2009 Fellowship Recipients

Cynthia Buckley (University of Texas, Austin), 'Health and Social Inequality in Contemporary Afghanistan'

The citizens of Afghanistan have endure extraordinary hardships over the past decade, yet the identification of specific at risk populations and areas that have been hindered by a lack of detailed and reliable information. This project explores the limitations and possibilities of three national household surveys conducted in Afghanistan (2006-08) by the Asia Foundation, funded through USAID, as a potential source of information concerning household health and well-being. Dr. Buckley plans statistical analyses focusing on the social and economic correlates of household health decline, prioritization of health care quality, perceptions of healthcare corruption and reported healthcare access in Afghanistan. These analyses will inform our understanding of population health and attitudes towards healthcare, as well as their variation across the region, household composition, age, gender and socioeconomic status. As health operates as an especially valid indicator of social standing in times of acute crisis, this work will contribute to overall discussions of stratification and social need in Afghanistan, as well as theoretical discussions focusing on the influence of social conflict and disorder on health and well-being. Dr. Buckley intends to use these analyses to guide the generation of a larger, multi-method, and collaborative research proposal focusing on the intersections of gender, health and household economic stability in Afghanistan.

Richard Strand (Independent Scholar, Cottonwood, AZ), 'Real-time Depiction of Meaning in Two Languages of Afghanistan'

Proposed here is a project to develop a prototype computer program that depicts the meaning of an input stream of natural-language textual material.  The depiction appears on a graphical interface and changes in real time as the program recognizes and processes each sequential morpheme (minimally meaningful unit of speech) in the input stream.  Video-game quality of the graphical depiction is achieved using an appropriate video-game engine embedded in the application program.

The proposed project targets two languages of Afghanistan, Kâmviri (a language of eastern Nurestân Province) and Pashto, as languages to be depicted by the computer program.  The proposed project expands on the applicant’s previous and on-going linguistic and computer-program-development work (Strand 1985, 1991, 1999-2000, 2006), by increasing the verisimilitude of depiction through the use of video-game software technology and by increasing the number of morphemes in Kâmviri and Pashto that can be recognized and depicted.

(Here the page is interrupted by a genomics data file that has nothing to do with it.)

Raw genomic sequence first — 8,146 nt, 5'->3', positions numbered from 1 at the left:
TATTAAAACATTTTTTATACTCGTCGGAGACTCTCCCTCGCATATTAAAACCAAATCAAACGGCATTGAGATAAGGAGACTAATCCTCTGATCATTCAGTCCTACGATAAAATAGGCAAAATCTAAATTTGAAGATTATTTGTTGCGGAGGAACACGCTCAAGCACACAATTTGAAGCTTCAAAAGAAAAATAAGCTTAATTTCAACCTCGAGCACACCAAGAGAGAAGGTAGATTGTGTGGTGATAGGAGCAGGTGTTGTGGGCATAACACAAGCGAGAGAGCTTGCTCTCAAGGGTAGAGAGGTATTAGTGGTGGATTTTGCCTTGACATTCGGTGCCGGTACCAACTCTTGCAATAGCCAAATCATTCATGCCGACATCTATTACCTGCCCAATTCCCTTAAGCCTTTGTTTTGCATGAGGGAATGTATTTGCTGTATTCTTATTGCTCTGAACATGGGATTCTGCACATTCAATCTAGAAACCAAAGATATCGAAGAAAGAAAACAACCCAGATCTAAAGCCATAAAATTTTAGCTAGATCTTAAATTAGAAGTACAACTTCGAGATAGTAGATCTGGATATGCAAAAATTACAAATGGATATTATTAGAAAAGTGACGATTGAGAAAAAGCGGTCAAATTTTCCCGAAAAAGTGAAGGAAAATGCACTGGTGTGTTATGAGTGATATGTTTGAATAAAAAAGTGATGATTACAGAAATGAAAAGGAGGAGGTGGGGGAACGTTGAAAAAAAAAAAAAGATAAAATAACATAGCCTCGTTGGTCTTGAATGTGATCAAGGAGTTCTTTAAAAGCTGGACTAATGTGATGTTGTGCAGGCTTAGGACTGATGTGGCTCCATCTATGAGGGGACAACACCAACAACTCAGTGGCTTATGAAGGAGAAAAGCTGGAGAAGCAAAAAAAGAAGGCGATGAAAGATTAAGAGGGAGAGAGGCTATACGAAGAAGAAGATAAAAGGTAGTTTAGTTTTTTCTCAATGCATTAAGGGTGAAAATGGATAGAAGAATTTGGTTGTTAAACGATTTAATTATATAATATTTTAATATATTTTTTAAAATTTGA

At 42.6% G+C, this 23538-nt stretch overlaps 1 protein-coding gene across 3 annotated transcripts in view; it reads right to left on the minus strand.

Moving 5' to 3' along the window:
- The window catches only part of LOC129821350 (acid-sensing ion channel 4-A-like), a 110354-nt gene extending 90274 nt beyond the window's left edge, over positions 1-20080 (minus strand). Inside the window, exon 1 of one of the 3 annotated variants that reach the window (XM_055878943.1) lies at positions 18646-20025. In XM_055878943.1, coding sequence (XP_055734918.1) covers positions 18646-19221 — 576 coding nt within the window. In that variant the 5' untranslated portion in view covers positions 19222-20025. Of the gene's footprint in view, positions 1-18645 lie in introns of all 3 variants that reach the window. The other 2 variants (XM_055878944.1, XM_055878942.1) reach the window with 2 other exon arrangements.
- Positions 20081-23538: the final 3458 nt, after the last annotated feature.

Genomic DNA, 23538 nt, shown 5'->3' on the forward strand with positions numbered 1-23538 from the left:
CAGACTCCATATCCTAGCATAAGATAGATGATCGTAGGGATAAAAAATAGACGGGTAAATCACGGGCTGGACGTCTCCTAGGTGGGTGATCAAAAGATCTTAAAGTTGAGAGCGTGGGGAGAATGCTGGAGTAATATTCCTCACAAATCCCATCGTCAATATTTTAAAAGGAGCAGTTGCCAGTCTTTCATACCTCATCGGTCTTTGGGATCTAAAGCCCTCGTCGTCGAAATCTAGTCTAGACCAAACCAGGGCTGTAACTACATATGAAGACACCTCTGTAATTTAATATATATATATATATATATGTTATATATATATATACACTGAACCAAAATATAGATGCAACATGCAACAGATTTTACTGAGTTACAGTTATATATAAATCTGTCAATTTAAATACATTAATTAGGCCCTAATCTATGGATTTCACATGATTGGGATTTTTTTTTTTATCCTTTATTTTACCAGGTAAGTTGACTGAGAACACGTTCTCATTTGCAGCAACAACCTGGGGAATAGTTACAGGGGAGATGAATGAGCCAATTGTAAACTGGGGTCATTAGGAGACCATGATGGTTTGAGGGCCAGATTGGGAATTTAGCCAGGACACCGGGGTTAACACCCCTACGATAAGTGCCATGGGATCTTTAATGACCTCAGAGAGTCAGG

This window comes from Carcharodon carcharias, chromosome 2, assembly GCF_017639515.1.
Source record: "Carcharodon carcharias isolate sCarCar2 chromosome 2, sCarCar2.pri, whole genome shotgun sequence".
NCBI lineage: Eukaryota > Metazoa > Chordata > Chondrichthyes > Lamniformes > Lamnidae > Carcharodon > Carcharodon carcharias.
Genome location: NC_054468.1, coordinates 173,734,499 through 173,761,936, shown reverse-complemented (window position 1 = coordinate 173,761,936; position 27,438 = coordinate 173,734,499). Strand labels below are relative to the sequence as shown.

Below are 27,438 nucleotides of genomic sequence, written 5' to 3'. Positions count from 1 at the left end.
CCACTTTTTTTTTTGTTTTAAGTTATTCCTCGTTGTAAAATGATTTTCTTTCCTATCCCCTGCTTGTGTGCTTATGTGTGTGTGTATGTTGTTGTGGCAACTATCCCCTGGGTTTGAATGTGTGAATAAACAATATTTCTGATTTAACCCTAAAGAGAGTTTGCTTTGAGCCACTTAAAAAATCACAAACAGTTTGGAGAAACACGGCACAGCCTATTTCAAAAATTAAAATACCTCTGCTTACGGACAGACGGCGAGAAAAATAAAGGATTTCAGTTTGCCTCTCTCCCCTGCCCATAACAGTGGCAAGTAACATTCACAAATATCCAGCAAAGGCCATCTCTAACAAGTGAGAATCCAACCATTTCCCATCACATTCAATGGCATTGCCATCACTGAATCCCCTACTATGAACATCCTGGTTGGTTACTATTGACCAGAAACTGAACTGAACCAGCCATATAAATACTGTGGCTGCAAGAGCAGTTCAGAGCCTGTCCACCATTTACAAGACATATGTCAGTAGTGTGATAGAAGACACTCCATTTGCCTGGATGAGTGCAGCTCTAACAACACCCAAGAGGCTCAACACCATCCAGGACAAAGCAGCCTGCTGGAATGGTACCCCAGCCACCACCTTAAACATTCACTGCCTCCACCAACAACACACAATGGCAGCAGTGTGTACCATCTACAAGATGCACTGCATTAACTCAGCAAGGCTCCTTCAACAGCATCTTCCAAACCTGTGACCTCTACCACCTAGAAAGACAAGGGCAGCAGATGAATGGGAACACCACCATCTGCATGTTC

The recognition of morphemes and subsequent depictional processing are controlled by a plug-in dictionary program-module, which must be designed individually for each language that is input.  The proposed project will accordingly be implemented in two concurrent phases: development of the computer program and development of dictionary modules for the two targeted languages.

As of May 2009, the Speech Depicter program will have the capability to depict the actions of simple sentences in the target language, properly handling and depicting such grammatical processes as pronoun reference, verbal aspect and mode, prepositional and postpositional specification of spatial relationships among objects, and adverbial specification of the temporal relationships of events. The Speech Depicter program has multi-user, multilingual capability, so that users speaking any of the target languages can communicate through a common visual scene. The project’s second phase will produce a crucial increase in the verisimilitude of the depiction, by depicting more grammatical forms and by expanding the dictionary modules for each of the targeted languages to depict more types of verbs and more kinds of motion for human characters participating in verbal action.